I am dreading having to have this conversation again with them and I have no clue what to do at this point…
Post # 19
zizibee : I’m sorry it didn’t go well bee. I would give them some space now and let the dust settle. Try to make any future conversations about it as matter of fact as possible. I am betting they will eventually accept it and even be happy for you, but it may take some time to get there.
Post # 20
Definitnly let them calm. My parents were pretty strict with me and woudl get upset if i had bfs in my late teens/early twenties. They wuld blow up…but once they digested it a little…theyd realize that they were even married before my age at that time and so they came to terms with it.
They should come around..but IF they dont, remember, this is your life to live sweetheart. yours.
Post # 21
zizibee : I’m sorry that your parents are not excited and supportive about your engagement. I know that when we are celebrating something, we want the people we love to celebrate with us and it sucks that they are not.
I believe the decision you’ve made to get engaged and plan a wedding is the first of many decisions you’ll make that will pave your way to being an ‘independent woman’. I say this because your parents want you to be independent, but still want to enforce what they believe is the right way to do things on to you. I also got married young, my husband and I saved and paid for the wedding on our own. Although we got married with my parent’s blessing, over the course of my marriage I have made choices that I know they may not approve of, but that’s part of growing up and learning to live your own life.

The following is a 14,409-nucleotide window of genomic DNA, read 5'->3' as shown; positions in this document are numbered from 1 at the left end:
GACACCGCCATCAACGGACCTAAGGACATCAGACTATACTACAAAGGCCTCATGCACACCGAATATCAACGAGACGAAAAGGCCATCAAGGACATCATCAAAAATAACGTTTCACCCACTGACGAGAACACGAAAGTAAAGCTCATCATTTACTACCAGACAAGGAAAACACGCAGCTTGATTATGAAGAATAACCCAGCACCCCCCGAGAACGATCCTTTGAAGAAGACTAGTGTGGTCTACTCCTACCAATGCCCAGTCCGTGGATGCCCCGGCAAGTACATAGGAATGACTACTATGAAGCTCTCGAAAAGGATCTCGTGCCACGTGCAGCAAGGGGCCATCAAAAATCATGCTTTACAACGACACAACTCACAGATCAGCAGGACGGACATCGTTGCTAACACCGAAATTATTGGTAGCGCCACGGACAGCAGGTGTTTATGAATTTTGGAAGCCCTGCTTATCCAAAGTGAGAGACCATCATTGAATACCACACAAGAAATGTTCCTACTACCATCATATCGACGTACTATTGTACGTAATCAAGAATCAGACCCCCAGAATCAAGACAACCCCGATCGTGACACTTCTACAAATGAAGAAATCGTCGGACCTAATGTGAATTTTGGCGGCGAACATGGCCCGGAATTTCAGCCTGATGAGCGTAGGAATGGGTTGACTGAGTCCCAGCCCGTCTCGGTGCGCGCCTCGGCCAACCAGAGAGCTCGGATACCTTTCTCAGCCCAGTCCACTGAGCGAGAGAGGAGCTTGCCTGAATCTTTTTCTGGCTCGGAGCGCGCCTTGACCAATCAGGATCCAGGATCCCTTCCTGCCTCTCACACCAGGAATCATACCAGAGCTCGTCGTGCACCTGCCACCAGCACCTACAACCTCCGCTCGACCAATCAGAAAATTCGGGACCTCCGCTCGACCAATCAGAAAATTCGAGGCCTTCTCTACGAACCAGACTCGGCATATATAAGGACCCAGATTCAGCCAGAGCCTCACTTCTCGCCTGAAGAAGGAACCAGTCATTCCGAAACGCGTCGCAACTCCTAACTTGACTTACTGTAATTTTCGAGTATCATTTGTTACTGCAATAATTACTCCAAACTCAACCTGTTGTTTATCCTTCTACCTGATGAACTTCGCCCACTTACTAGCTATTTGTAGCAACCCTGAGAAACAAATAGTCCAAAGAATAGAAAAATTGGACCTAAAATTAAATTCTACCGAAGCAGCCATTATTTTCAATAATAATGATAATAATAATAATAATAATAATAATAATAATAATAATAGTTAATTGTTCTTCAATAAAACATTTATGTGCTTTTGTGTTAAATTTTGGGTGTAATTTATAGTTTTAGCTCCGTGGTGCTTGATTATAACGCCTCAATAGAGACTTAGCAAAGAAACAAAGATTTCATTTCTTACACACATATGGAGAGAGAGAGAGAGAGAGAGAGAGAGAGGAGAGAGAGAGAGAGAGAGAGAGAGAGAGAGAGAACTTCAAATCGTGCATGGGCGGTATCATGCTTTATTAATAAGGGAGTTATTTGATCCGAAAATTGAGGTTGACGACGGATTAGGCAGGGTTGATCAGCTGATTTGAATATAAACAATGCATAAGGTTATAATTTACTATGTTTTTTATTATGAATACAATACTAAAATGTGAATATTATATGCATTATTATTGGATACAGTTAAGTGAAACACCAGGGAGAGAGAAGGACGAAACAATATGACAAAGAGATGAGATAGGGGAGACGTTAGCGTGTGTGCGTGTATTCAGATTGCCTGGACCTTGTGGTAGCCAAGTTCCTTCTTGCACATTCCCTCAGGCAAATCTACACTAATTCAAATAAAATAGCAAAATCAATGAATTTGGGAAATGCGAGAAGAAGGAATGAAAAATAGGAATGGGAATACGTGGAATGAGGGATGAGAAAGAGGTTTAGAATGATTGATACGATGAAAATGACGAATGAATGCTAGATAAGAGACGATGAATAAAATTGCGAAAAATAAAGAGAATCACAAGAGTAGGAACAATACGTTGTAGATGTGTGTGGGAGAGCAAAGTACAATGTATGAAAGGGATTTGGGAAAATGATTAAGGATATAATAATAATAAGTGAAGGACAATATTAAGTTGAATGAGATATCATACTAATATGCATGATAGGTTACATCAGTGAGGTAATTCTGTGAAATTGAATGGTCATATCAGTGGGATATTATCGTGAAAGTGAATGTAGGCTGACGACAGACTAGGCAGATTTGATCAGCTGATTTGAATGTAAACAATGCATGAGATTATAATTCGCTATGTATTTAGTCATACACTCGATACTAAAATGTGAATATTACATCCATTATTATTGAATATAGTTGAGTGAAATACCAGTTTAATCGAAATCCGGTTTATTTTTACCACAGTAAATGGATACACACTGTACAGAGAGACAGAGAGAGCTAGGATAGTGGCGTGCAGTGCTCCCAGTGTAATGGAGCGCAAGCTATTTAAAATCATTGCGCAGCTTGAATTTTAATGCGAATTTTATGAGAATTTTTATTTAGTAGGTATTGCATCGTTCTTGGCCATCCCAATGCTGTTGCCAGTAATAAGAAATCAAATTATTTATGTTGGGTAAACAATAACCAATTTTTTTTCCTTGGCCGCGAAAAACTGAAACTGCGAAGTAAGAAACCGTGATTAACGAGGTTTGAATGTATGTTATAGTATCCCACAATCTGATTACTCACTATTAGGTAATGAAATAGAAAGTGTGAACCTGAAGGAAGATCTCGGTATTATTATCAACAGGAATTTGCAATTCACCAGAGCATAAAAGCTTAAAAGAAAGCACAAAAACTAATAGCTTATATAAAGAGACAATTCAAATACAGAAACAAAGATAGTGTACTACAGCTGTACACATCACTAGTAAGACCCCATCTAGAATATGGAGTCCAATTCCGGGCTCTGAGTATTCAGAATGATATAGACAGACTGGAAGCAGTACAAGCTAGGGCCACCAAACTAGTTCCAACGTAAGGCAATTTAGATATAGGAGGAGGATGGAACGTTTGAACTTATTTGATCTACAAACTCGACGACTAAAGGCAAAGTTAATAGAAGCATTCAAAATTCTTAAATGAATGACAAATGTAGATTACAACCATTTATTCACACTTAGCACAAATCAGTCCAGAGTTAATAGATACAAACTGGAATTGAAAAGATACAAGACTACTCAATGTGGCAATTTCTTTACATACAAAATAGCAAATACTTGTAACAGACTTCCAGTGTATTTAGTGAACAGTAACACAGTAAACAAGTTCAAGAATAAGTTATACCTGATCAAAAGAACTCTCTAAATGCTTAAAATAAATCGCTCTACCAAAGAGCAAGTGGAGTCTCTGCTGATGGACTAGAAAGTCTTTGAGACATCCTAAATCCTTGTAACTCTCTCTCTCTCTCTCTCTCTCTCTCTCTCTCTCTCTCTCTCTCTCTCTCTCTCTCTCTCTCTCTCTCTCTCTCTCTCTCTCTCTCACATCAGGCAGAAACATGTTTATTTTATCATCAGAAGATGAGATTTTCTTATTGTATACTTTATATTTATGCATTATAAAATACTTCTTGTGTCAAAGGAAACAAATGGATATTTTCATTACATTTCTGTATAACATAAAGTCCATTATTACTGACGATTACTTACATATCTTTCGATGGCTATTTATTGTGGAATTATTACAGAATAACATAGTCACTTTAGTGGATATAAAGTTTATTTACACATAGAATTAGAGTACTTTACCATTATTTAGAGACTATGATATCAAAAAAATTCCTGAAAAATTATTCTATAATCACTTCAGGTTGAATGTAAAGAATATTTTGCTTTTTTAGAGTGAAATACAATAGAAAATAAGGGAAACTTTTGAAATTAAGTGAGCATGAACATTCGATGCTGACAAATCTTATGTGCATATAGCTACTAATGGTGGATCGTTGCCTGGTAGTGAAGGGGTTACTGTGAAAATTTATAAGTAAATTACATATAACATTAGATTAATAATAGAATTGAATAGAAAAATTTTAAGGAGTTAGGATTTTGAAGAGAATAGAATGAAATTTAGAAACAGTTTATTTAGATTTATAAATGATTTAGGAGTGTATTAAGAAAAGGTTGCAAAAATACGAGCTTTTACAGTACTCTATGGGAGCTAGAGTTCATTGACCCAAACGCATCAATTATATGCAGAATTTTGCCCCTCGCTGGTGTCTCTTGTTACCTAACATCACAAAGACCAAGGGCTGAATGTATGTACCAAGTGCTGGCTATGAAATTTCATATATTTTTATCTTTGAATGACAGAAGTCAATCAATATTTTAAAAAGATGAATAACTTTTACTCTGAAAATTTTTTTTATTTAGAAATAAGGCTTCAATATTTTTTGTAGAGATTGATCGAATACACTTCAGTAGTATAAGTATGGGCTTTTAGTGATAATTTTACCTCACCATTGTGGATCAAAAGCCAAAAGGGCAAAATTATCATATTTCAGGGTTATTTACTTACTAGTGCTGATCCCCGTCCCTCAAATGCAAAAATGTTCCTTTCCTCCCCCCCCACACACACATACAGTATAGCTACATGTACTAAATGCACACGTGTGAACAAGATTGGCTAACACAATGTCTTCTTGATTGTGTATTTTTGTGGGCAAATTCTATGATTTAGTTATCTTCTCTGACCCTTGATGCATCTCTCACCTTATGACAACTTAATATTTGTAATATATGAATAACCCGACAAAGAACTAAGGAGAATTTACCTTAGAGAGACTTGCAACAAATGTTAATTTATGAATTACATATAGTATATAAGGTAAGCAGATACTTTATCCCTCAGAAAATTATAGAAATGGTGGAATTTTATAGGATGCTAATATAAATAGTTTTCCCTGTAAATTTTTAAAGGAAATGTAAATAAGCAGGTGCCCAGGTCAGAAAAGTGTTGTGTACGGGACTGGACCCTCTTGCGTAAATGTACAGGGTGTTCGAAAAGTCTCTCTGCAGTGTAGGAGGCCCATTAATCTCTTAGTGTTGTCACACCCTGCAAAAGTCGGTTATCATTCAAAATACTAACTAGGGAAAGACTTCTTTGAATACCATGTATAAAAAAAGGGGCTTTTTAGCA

However, I do get where they are coming from. As parents, who love and want the best for you, they are concerned about you and this is the manifestation of that concern. All you can do is hope they come around eventually, but you have to be mature enough to make choices for yourself as an adult, independent of your parents, and the first choice you’re making is to be engaged and plan a wedding to someone you clearly (at least for right now) want to spend the rest of your life with.
Post # 22
Woah! Where the heck do you live that it’s “unheard of” where you’re from? I am so terribly sorry that your family freaked out like that. Stand your ground. This is your life. It’s not like you’re a teenager – you’re 22!!! What matters is that you and your fiance are on the same page. Your family will get over it. For what it’s worth my parents got married at 22 and I’m 21 getting married when I turn 22 and my fiance is 23. I absolutely feel ready for it. Even though they’re really being frustrating right now just continue to show them your maturity by being the bigger person. You may need to step back for a bit and just let them process things. You’re going to get all kinds of people telling you how to live your life throughout your engagement. You get to choose which voices are the loudest and what you want to hold true in your life.